Monday, August 31, 2009

John Murray "The Work of the Minister of the Gospel"

John Murray was a professor (at Westminister Seminary in Philadelphia) and mentor of James Grier, who was one of my professors at Cedarville College (now University) and Grand Rapids Baptist Seminary (now GR Theological S). He continues to be a mentor to me for life and ministry.

Here is a link to an ordination charge preached by Professor Murray, which compellingly describes the authentic work of a minister of the Gospel, in terms of both the preaching of the Word and of pastoral care.

HT: Justin Taylor

"...One Another..."

Printed below are the notes from the teaching time in our New Horizons adult Bible fellowship yesterday:

Living Out the “One Another” Principles of True Christianity
Discussion question for New Horizons for 8/30/09 “Mutual Encouragement….”

1. What, in your own words, are the principles of ‘mutuality’ and ‘reciprocity’ all about when it comes to interacting as Christians? (see 2 Cor. 8:13-15, and compare Rom. 1:11-12)

2. What are areas of your life where you have ‘plenty’? And in what areas could it be said that you have been and/or still are 'in need'? (To ask these questions another way: in what areas are you more fortunate/advantaged?....and in what areas are you less fortunate/disadvantaged?)

3. In what areas of life does the Bible give us examples of mutuality/reciprocity?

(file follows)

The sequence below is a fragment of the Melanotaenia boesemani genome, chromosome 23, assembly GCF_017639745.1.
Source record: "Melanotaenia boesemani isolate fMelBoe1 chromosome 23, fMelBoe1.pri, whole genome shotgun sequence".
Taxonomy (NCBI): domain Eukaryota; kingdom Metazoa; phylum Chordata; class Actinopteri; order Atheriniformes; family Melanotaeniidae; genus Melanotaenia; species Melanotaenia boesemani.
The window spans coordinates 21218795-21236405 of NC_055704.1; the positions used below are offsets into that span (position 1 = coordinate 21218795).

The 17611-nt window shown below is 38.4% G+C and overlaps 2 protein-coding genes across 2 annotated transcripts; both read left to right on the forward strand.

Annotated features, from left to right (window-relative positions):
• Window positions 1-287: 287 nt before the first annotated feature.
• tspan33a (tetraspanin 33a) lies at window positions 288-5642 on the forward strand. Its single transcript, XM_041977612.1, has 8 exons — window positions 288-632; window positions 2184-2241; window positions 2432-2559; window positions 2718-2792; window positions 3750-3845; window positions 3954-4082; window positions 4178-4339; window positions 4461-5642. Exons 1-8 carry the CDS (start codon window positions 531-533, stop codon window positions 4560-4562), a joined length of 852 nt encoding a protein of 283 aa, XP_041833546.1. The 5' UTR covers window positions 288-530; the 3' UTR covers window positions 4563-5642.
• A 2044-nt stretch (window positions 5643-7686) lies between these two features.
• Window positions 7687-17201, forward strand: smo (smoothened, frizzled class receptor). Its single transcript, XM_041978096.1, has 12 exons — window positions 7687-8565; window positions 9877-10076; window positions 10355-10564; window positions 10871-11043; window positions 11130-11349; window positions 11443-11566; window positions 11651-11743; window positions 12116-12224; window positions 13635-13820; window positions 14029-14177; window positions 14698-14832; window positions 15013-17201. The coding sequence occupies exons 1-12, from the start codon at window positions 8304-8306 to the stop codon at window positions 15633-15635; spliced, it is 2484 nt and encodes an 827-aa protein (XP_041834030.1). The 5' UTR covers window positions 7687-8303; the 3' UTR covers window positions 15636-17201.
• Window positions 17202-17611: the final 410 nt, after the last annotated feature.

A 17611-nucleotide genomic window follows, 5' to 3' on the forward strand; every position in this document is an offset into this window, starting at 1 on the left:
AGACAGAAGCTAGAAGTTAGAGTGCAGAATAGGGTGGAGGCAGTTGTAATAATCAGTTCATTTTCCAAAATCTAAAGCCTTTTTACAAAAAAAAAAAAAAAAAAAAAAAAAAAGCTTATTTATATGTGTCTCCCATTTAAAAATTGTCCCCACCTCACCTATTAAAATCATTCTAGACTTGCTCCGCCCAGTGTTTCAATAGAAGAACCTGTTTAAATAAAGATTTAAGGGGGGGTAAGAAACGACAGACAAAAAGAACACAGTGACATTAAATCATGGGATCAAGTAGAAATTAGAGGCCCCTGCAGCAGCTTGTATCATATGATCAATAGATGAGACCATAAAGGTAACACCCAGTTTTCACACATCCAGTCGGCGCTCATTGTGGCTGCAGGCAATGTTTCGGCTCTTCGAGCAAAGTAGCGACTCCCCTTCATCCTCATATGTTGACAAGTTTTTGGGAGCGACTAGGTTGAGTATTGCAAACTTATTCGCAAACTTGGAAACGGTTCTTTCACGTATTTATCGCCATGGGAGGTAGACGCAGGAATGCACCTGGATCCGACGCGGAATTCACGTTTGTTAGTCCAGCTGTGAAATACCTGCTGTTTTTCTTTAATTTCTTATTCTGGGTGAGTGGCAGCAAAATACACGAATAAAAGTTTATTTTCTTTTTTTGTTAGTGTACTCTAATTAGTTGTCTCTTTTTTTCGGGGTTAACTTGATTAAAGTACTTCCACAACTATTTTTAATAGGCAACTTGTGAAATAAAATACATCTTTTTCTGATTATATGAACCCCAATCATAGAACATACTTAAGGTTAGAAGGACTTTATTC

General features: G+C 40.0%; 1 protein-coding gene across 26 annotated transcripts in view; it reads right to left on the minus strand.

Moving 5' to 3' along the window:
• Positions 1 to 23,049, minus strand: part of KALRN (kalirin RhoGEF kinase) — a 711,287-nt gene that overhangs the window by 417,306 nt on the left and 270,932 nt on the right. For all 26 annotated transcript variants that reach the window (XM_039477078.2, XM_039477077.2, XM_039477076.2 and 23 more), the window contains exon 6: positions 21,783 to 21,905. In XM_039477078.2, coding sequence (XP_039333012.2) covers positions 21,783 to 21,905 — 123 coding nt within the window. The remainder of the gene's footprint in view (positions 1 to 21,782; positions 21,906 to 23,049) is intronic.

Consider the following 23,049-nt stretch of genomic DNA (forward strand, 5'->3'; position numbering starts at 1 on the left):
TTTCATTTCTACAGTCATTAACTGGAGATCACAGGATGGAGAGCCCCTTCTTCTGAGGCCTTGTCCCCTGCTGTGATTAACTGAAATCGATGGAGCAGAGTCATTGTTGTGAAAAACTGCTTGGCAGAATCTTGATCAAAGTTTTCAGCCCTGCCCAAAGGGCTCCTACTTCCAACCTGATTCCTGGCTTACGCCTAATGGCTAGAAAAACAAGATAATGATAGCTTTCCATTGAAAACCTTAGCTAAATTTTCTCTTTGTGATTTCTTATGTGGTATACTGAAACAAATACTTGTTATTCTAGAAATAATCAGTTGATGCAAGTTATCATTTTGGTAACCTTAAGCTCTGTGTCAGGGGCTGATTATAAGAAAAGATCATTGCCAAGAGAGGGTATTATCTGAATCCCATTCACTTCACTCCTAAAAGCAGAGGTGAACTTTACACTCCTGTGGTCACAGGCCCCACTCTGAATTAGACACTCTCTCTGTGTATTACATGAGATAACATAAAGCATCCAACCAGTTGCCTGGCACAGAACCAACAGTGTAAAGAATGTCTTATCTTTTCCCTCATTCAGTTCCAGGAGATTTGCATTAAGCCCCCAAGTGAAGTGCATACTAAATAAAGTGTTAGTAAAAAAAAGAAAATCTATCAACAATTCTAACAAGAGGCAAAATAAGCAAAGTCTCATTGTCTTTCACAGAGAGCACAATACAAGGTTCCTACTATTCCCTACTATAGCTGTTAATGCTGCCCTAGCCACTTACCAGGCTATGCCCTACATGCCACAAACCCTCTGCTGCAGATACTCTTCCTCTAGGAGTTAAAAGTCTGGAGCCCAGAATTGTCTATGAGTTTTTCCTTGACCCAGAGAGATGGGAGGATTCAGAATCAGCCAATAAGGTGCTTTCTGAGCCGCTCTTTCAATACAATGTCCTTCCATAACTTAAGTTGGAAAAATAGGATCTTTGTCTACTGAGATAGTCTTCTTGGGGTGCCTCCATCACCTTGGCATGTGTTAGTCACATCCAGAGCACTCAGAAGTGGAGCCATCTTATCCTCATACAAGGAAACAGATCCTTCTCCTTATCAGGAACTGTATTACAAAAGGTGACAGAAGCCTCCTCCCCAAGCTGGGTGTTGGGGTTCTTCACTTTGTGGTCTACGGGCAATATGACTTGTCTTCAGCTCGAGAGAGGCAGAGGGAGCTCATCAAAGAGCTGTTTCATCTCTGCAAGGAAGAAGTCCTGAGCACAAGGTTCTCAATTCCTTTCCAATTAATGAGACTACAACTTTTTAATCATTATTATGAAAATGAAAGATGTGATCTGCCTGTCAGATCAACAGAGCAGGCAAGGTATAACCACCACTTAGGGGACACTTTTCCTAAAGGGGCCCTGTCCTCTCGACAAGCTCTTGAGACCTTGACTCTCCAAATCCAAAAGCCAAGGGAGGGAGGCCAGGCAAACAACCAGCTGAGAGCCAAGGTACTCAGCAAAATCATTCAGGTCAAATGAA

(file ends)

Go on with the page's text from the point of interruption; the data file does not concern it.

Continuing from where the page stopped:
-- Rom. 1:11-12 _________________________________

-- 2 Cor. 1:3-5 ____________________________________

-- 2 Cor. 8:13-15 _________________________________
(see also Acts 2:25 and4:32-35)

-- 1 Cor. 12:4-7 ____________________________________

4. What gives us the confidence and incentive not to wait for others to ‘go first’ when it comes to seeking to be a blessing/help to others? (2 Cor. 9:10-11; Luke 6:38; Luke 14:14; Matt.20:28; Matt.25:31-46; 2 Cor.9:12-15; 1 Jn.3:16-18)

5. If, at first, these principles of mutuality/reciprocity seem demanding and even a little scary, what are some first steps/small steps that you could take this week to be involved, applying these principles, in the lives of Christian friends you know? Or what are some ways you’re already applying these “one another” principles?

Friday, August 28, 2009

"Three Gifts for Hard Times"